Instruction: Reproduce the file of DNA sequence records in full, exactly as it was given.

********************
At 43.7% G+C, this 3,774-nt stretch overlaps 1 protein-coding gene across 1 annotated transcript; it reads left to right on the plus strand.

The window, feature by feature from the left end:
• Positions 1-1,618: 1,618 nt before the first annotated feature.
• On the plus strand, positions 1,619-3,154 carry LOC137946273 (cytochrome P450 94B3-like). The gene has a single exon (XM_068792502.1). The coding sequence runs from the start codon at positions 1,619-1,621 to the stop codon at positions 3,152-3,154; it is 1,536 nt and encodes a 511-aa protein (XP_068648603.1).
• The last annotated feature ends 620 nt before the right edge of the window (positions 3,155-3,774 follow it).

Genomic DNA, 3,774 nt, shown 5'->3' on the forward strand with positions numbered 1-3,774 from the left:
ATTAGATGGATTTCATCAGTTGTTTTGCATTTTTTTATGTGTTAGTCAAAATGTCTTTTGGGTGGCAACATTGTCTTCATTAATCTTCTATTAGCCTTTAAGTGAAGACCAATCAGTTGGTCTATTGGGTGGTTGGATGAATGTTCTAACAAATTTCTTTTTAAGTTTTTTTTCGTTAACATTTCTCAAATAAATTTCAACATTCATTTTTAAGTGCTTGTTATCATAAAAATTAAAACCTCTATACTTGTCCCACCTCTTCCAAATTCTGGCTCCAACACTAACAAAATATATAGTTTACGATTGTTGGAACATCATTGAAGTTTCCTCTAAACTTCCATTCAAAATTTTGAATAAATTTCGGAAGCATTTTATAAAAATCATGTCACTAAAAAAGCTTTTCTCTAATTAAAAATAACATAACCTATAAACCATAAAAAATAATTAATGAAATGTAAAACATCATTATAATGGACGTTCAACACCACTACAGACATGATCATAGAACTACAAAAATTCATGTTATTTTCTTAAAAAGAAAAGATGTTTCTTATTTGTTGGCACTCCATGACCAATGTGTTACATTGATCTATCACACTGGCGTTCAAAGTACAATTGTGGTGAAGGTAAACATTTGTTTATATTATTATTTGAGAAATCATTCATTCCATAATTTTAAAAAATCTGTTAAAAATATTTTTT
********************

At 43.7% G+C, this 3,774-nt stretch overlaps 1 protein-coding gene across 1 annotated transcript; it reads left to right on the plus strand.

The window, feature by feature from the left end:
• Positions 1-1,618: 1,618 nt before the first annotated feature.
• On the plus strand, positions 1,619-3,154 carry LOC137946273 (cytochrome P450 94B3-like). The gene has a single exon (XM_068792502.1). The coding sequence runs from the start codon at positions 1,619-1,621 to the stop codon at positions 3,152-3,154; it is 1,536 nt and encodes a 511-aa protein (XP_068648603.1).
• The last annotated feature ends 620 nt before the right edge of the window (positions 3,155-3,774 follow it).

Genomic DNA, 3,774 nt, shown 5'->3' on the forward strand with positions numbered 1-3,774 from the left:
ATTAGATGGATTTCATCAGTTGTTTTGCATTTTTTTATGTGTTAGTCAAAATGTCTTTTGGGTGGCAACATTGTCTTCATTAATCTTCTATTAGCCTTTAAGTGAAGACCAATCAGTTGGTCTATTGGGTGGTTGGATGAATGTTCTAACAAATTTCTTTTTAAGTTTTTTTTCGTTAACATTTCTCAAATAAATTTCAACATTCATTTTTAAGTGCTTGTTATCATAAAAATTAAAACCTCTATACTTGTCCCACCTCTTCCAAATTCTGGCTCCAACACTAACAAAATATATAGTTTACGATTGTTGGAACATCATTGAAGTTTCCTCTAAACTTCCATTCAAAATTTTGAATAAATTTCGGAAGCATTTTATAAAAATCATGTCACTAAAAAAGCTTTTCTCTAATTAAAAATAACATAACCTATAAACCATAAAAAATAATTAATGAAATGTAAAACATCATTATAATGGACGTTCAACACCACTACAGACATGATCATAGAACTACAAAAATTCATGTTATTTTCTTAAAAAGAAAAGATGTTTCTTATTTGTTGGCACTCCATGACCAATGTGTTACATTGATCTATCACACTGGCGTTCAAAGTACAATTGTGGTGAAGGTAAACATTTGTTTATATTATTATTTGAGAAATCATTCATTCCATAATTTTAAAAAATCTGTTAAAAATATTTTTT